Consider two single-mother-with-two-kids households. One has HK$12,000 a month to spend on food, utilities, transport and clothing, while the other has only HK$8,000. Are these two hard-up families equally poor?
To put it another way, consider those people you see/read about who help feed their kids by scavenging at wet markets for leftover produce at the end of the day. Do you think they are more likely to be living in public housing, or in private subdivided units?
For some reason, when Hong Kong established an official poverty line, the idiot bureaucrats didn’t include housing arrangements in the calculation. The result is bad data. A ‘working poor’ family in public housing might spend 10% of its income on rent, while the same family in a private subdivided apartment might see half their income go to the landlord – yet our ‘poverty line’ implies that the two households’ circumstances are the same.
An attempt to fix this has just been rejected by the Poverty Commission.
A university professor of social work on the body claimed that incorporating housing costs in the calculation was too brain-taxing for him. But the real opposition came from what might be called the labour/welfare-lobby subset of the pro-democracy camp, backed instinctively by much of Hong Kong’s general population of people who distrust if not loathe the government. Their assumption was that officials would take the new, more-informative stats and claim credit for a miraculous drop in poverty levels in the city.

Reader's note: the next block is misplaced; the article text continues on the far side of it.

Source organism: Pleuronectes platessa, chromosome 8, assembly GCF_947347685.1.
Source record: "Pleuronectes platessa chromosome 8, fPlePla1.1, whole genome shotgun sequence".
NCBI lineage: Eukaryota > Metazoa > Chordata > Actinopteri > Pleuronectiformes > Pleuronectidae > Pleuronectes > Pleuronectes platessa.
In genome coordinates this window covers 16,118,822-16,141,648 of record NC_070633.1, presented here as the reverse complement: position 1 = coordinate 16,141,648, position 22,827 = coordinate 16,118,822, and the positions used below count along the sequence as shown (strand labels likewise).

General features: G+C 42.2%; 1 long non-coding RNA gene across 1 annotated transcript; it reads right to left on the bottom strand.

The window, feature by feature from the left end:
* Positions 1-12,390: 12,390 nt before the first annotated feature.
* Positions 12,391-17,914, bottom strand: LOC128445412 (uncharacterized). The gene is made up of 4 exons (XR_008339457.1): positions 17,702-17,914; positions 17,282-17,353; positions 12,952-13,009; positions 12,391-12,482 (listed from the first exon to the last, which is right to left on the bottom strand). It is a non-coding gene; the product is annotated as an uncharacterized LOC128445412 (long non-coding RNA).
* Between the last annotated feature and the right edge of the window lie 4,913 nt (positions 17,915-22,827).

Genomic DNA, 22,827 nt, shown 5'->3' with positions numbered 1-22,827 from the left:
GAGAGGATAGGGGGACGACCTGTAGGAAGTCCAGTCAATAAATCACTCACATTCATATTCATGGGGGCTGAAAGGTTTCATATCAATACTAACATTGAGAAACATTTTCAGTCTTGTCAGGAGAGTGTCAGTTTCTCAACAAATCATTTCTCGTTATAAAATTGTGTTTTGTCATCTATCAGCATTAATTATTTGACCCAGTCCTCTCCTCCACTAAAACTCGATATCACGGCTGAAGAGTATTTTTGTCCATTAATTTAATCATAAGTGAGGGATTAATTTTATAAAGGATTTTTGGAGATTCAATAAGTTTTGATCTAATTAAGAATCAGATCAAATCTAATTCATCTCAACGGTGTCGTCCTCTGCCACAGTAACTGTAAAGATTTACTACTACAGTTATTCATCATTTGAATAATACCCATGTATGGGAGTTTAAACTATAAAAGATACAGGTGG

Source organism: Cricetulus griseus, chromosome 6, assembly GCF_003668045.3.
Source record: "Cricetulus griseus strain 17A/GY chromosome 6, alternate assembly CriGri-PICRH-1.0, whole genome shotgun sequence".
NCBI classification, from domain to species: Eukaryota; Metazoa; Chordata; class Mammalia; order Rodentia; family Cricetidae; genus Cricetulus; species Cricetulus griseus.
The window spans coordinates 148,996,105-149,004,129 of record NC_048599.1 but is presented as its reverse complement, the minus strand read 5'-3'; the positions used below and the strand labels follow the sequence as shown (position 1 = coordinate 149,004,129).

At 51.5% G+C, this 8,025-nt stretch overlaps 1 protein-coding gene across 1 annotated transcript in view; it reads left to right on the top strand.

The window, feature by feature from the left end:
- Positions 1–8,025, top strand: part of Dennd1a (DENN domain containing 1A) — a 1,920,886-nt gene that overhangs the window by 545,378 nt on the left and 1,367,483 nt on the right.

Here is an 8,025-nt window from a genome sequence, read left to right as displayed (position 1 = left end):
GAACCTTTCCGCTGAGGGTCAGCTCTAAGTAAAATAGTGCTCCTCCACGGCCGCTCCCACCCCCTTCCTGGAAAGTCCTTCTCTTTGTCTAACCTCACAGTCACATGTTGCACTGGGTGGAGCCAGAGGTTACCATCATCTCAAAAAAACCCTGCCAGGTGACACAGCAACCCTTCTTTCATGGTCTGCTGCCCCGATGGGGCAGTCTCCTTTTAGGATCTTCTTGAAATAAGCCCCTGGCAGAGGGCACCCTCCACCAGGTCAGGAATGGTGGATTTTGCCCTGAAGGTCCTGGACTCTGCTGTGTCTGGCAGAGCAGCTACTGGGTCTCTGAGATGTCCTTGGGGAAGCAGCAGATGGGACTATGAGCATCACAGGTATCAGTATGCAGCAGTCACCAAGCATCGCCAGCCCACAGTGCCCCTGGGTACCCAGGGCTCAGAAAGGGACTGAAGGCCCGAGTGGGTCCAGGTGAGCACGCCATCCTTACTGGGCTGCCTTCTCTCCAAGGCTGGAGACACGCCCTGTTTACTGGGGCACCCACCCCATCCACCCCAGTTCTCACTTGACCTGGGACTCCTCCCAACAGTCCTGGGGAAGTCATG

Whether our leaders, in all their slimy duplicitousness, would try to get away with such a lame sleight-of-hand is debatable (given their past clumsy attempts to con the public over, say, electoral reform, we can’t rule it out). But that’s not a sound reason to keep a misleading poverty benchmark when we could have a more reliable one. The conclusion is that whatever this administration does, people will interpret its intentions as malign. Which means, in short, it might as well give up.
Even if they weren’t being evil on this occasion, the officials were being stupid. The correct way to go about this would have been to present the change in the poverty line as one that would accentuate the hardship suffered by the poor in private rentals, rather than apparently lessen that of their counterparts in almost-free public units. In other words – it would make the government look worse, not better. Frederick Fung and his buddies would have fallen over themselves to approve the proposal.
On the subject of inept governance and unintended consequences: a part-tongue-in-cheek but thought-provoking look at demonized Chief Executive CY Leung as ‘the father of Hong Kong independence’ and the inspiration for a golden age of vivid creativity in the city – here.